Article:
Vinay Diddee After Arvind Garments and a cameo in Channel V, he set to work on his dream of owning an apparel brand. He set up Latitude Merchandising which has done one crore in one year.

In Bangalore, Vinay Diddee, 31, has been running Latitude Merchandising for just over a year and already boasts of a turnover of over Rs 1 crore. After having worked with Arvind Garments and served a stint at Channel V, Diddee quit to do his own thing because, "I always knew that one day I would have my own apparel brand". And he aims to retire by 35.

This growing confidence is just one aspect of a sea change in the Indian mindset towards employment, especially among men and women who came of age in the era of economic reforms. Permanence has been redefined, "lifetime employment" is no longer part of their vocabulary, and the young Indian is neither as dependent nor as reverential of their employers as their fathers were.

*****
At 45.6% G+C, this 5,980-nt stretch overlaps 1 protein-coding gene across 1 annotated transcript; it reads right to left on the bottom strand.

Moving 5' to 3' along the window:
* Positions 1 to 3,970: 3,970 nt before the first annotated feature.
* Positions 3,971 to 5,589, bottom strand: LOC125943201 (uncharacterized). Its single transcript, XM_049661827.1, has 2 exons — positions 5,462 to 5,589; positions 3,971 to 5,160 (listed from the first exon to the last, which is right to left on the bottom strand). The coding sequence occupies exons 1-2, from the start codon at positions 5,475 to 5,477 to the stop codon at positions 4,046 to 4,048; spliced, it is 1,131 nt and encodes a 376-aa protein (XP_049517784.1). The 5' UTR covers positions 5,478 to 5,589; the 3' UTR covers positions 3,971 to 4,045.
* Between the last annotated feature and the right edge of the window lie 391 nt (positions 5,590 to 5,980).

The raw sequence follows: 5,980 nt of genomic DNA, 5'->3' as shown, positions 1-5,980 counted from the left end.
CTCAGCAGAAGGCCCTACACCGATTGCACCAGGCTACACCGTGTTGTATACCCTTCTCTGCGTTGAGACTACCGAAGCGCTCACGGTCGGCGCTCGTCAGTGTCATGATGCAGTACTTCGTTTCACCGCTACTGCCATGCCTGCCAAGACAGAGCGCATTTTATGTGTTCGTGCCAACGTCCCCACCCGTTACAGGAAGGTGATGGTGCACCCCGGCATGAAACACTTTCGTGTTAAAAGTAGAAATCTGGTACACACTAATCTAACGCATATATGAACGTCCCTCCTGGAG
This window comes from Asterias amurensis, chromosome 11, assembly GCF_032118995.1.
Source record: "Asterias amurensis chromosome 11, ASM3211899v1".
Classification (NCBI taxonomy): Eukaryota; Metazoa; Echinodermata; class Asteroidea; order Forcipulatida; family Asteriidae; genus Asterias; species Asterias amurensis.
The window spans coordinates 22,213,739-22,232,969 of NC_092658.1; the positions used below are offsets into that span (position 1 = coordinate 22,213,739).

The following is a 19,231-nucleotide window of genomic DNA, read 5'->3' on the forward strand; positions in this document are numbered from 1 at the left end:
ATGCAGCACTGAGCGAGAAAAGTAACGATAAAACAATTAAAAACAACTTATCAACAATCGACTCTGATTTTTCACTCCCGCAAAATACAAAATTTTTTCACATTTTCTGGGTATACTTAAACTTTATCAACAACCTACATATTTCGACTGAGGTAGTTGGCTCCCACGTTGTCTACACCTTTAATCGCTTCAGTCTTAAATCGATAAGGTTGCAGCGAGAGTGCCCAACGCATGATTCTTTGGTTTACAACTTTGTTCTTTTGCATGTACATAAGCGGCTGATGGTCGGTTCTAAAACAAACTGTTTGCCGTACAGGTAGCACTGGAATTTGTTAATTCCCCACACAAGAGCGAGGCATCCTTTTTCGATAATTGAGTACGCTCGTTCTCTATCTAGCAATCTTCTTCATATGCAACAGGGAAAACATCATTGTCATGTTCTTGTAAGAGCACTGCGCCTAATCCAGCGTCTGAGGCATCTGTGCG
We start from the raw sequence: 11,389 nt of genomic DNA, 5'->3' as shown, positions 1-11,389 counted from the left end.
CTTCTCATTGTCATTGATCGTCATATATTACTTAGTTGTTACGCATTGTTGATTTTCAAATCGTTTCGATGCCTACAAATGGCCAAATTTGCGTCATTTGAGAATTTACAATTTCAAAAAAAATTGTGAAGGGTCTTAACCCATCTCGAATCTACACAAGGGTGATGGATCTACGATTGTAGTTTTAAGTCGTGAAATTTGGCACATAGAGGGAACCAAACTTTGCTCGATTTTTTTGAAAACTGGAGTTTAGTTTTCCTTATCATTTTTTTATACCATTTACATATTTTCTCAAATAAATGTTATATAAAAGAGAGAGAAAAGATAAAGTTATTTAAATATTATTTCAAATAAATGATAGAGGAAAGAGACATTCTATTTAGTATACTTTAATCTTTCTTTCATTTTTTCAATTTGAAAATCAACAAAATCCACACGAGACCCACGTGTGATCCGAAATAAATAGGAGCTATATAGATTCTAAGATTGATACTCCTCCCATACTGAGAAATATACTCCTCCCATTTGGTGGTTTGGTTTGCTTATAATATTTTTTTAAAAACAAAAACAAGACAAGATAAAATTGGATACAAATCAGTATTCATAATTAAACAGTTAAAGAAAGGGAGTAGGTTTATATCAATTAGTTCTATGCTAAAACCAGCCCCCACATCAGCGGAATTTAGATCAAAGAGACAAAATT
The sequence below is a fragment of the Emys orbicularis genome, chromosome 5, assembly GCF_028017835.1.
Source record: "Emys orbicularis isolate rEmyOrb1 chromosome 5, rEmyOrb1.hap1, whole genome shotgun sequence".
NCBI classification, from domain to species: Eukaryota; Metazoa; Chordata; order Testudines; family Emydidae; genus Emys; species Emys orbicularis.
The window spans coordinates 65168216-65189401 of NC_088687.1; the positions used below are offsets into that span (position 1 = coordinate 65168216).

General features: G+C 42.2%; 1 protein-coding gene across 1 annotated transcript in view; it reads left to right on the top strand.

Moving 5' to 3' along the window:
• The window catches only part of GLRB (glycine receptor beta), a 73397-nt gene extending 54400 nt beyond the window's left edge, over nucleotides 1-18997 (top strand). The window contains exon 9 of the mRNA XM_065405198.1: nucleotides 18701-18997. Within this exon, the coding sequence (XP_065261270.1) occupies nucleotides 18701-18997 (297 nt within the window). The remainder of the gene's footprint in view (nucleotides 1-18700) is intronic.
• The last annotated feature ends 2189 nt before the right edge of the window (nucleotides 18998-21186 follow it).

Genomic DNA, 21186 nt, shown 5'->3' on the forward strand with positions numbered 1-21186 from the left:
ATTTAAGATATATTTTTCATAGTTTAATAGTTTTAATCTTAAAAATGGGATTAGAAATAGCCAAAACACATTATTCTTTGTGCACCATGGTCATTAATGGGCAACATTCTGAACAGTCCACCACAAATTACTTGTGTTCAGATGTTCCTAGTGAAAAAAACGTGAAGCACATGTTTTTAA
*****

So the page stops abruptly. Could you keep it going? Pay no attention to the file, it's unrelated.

Says K. Pandiarajan, HR advisor: "There is a shortening of the worklife span. Today the situation is so dynamic that even companies don’t plan for 10 years down the line, so how can an individual hook his career to one particular company?" He adds that entrepreneurial aspirations and experience are of greater value today. You might have started a dotcom that went belly-up, but you are not seen as a loser, instead your failure is considered a learning experience.

For some, though, personal and professional growth is more important than a lucrative career. People, be they twentysomething or 40, don’t see themselves as an extension of an organisation alone. Not that there is a lackadaisical or flippant approach towards jobs. Only, given the opportunities today, and the hire-and-fire policy that is here to stay, people are driven to experimenting rather than to old-style fidelity.